Carmen de Lavallade in John Butler's 1964 Catulli Carmina. Photo courtesy DM archives

Carmen de Lavallade Wins a Kennedy Center Honor

Carmen de Lavallade will soon be be stepping onstage at the Kennedy Center with quite an eclectic group of artists: musicians Lionel Richie, Gloria Estefan and LL Cool J, and TV writer/producer Norman Lear.

That's because all five have just been selected to receive a 2017 Kennedy Center Honor. A celebration (which will be broadcast on CBS December 26) will celebrate each of their artistic achievements.


At the Central Park Harkness Festival in 1966. Photo by George E. Joseph, courtesy DM archives

In a press release announcing the honors, Kennedy Center chairman David M. Rubenstein wrote, "Carmen de Lavallade is a national treasure whose elegance and talent as a dancer led to a career touching many art forms."

That's an understatement.

De Lavallade's list of accomplishments is as dizzying as it is inspiring: She danced with Lester Horton, performed on Broadway with Alvin Ailey in Truman Capote's House of Flowers, guested with American Ballet Theatre, became a principal with the Metropolitan Opera, appeared on TV and in movies like 1959's Against The Odds, joined the Yale School of Drama as a choreographer and performer in residence, and choreographed for Dance Theatre of Harlem and the Ailey company, among others.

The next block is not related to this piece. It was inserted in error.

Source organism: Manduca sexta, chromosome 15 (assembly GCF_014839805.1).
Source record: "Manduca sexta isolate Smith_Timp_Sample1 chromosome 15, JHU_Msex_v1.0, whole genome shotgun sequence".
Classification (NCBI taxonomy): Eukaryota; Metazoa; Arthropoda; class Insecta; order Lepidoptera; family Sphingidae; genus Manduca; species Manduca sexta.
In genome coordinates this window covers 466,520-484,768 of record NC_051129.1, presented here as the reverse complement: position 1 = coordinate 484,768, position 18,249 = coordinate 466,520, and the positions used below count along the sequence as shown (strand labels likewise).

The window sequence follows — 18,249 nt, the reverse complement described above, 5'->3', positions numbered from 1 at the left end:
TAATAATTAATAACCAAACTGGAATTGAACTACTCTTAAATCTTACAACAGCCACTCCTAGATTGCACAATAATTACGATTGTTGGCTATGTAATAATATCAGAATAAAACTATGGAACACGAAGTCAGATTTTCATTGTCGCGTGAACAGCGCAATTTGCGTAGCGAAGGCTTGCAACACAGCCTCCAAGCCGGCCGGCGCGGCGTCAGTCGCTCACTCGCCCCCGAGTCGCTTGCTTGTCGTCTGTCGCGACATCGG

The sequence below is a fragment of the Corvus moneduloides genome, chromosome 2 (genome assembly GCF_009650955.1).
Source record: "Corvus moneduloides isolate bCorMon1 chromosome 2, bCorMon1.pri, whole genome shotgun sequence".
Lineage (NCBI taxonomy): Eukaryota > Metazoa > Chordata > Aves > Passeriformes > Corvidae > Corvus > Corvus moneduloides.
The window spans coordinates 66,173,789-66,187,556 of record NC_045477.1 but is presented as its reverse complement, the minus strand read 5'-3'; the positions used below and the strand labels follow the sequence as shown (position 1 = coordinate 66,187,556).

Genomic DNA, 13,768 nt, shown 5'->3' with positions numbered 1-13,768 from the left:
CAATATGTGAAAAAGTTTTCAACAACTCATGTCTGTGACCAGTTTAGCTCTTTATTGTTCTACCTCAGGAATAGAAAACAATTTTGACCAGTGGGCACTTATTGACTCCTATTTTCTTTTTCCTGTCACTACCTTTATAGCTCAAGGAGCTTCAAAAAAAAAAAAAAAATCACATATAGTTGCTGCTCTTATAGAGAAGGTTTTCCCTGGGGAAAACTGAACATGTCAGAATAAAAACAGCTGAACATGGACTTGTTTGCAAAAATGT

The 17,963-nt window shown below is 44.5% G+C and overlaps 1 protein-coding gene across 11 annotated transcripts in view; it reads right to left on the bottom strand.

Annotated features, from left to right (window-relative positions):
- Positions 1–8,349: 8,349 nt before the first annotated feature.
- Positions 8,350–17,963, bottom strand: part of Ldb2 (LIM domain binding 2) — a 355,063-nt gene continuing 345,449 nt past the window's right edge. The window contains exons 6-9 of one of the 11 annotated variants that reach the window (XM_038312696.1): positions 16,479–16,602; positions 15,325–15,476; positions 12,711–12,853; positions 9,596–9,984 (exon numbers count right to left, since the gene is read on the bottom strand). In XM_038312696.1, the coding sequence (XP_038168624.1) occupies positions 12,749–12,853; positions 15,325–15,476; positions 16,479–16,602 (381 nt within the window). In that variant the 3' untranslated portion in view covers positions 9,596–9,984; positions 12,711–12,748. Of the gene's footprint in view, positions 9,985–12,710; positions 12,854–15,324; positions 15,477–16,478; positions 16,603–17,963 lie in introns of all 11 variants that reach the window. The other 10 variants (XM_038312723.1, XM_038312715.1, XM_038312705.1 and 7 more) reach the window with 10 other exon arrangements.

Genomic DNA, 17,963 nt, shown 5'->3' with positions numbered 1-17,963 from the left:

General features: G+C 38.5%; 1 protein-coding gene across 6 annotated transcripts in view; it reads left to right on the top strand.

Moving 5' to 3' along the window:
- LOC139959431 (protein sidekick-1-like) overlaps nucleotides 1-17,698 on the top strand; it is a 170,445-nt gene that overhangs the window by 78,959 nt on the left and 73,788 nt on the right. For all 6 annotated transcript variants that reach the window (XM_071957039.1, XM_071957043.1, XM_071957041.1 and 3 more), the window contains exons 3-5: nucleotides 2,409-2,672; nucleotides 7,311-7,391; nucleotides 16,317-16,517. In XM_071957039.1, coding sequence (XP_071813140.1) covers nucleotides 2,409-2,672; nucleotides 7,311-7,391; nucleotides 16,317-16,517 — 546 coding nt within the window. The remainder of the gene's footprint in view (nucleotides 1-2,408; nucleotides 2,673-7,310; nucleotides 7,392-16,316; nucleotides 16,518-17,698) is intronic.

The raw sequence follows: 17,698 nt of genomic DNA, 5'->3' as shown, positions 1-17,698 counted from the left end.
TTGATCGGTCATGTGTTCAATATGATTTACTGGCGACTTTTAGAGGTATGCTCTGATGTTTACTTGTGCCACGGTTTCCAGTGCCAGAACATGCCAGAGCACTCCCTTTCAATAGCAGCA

With Harry Belafonte in Odds Against Tomorrow. Photo courtesy DM archives.

And she hasn't stopped! Today, she's touring a dance theater work about her life, called As I Remember It. It's clear that when we gave her a Dance Magazine Award back in 1967, she was just getting started.

Congratulations, Ms. de Lavallade! You continue to inspire us all.

A publicity shot for de Lavallade's American Dance Quartet

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Last summer, months before the word "coronavirus" became part of our daily lexicon, American Repertory Theater artistic director Diane Paulus started working with an unexpected expert: Joseph Allen, an assistant professor of exposure assessment science at Harvard's H.T. Chan School of Public Health and head of the university's Healthy Buildings Program. According to Boston Magazine, Paulus was starting to plan out A.R.T.'s new venue at Harvard, and wanted to design a "healthy" theater.

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